As a dulcimer builder I use traditional techniques and tools that have been around for a very long time. I also learn many things about lutherie and woodworking by reading books as old or older than some of the tools I use.
This morning I learned that I have been missing an important skill and my work has probably suffered for it; I was not dressing appropriately for each stage of planing wood!
It seems that one can wear the same outfit when holding a jack plane as when planing at the bench, however, when “Testing Planed Wood Across The Grain” with a square one should change hair color.
I do not consider changing hair color critical to this step; a magazine popular during this era probably had an article about proper hair coloring during this process and a frenzy of buying and selling went on in the woodworking marketplace. Remember when we all had to have trained mice pulling our sharpening guides over natural stones that were mined by virgins from a secret cave in the Himalayas? Neither do I, but you get the idea.
However, “Sighting a Piece of Planed Wood for Straightness” absolutely requires wearing a hat! I will not explain why as the reasons are obvious.
I’m happy that in this modern age it is easy to share accurate and useful information via the Internet.
Well, I’m off to the thrift store to get a vest and tie. Maybe I’ll see you there!
As I get closer to the end of building a dulcimer the tools I use get smaller. Work begins by resawing at the bandsaw, then comes handsaws and bench planes, then comes smaller planes, chisels, knives, and scrapers.
The last parts to go on a dulcimer are the tuning machines. The screws that hold the tuning machines in place are very small and require small pilot holes. For years I drilled these with an “eggbeater” hand drill. This worked but the drill always seemed a little big for the job and sometimes getting the chuck to clear the tuners and the end of the dulcimer required some hand drill yoga.
Not too long ago while looking for a tool that was hiding somewhere in the shop (an all-too common event) I found a small Archimedean jewelers drill I bought years ago because it looked interesting. It was inexpensive and I liked it so I bought it even though I couldn’t think of a use for it at the time.
This little drill was just the right size for drilling pilot holes for the tuner screws. The blue tape serves as a depth stop because accidentally drilling through to the face of the peghead is not a good idea and something best avoided.
The drill works on the principle of Archimede’s screw. Sliding the collar on the spiral shaft causes the chuck to turn round and round.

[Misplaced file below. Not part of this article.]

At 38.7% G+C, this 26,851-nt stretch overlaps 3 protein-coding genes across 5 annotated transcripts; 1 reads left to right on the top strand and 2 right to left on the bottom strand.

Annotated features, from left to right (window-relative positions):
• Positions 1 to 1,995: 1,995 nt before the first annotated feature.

Another problem solved by ancient science and another tool to play with! All in all a fun moment in the exciting life of a dulcimer builder!
I am continually drawn to older, simpler, lutherie technology . There are several reasons for this but mostly I am attracted to the older methods because they work well and I enjoy the experience of using them.
With hand tools the craftsperson’s body and skill replace many jigs and machines. Working this way makes me feel like I truly accomplished something every step of the way.
For several months I have been studying and improving the skills of using knives as they apply to being a dulcimer builder. With knives I can cut out tops and backs with cleaner edges than I can with a bandsaw. I can fit parts, trim and clean up hard-to-reach areas, shape braces, relieve edges, and more.
I have long been aware of a style of knife developed and used by guitar makers in the Paracho area of Mexico. These “curchillos knives” have evolved specifically for guitar making.
Curchillo knives are often made by the luthier and I have intended to make one for several years. I just never got around to doing it.
Last week I was having coffee with my friend Paul. Paul is a musician, craftsperson, outdoorsman and all-around wonderful human being. He also makes barrels of sauerkraut every year to give away at Christmas.
I mentioned wanting a curchillo and showed Paul photographs of them in an issue of American Lutherie and he said, “I can make those for you!”
Yesterday Paul and I got together and he gave me these two curchillo knives he made for me from an old saw blade.
I spent about 10 minutes with stones and a strop and both knives take and hold a very sharp edge.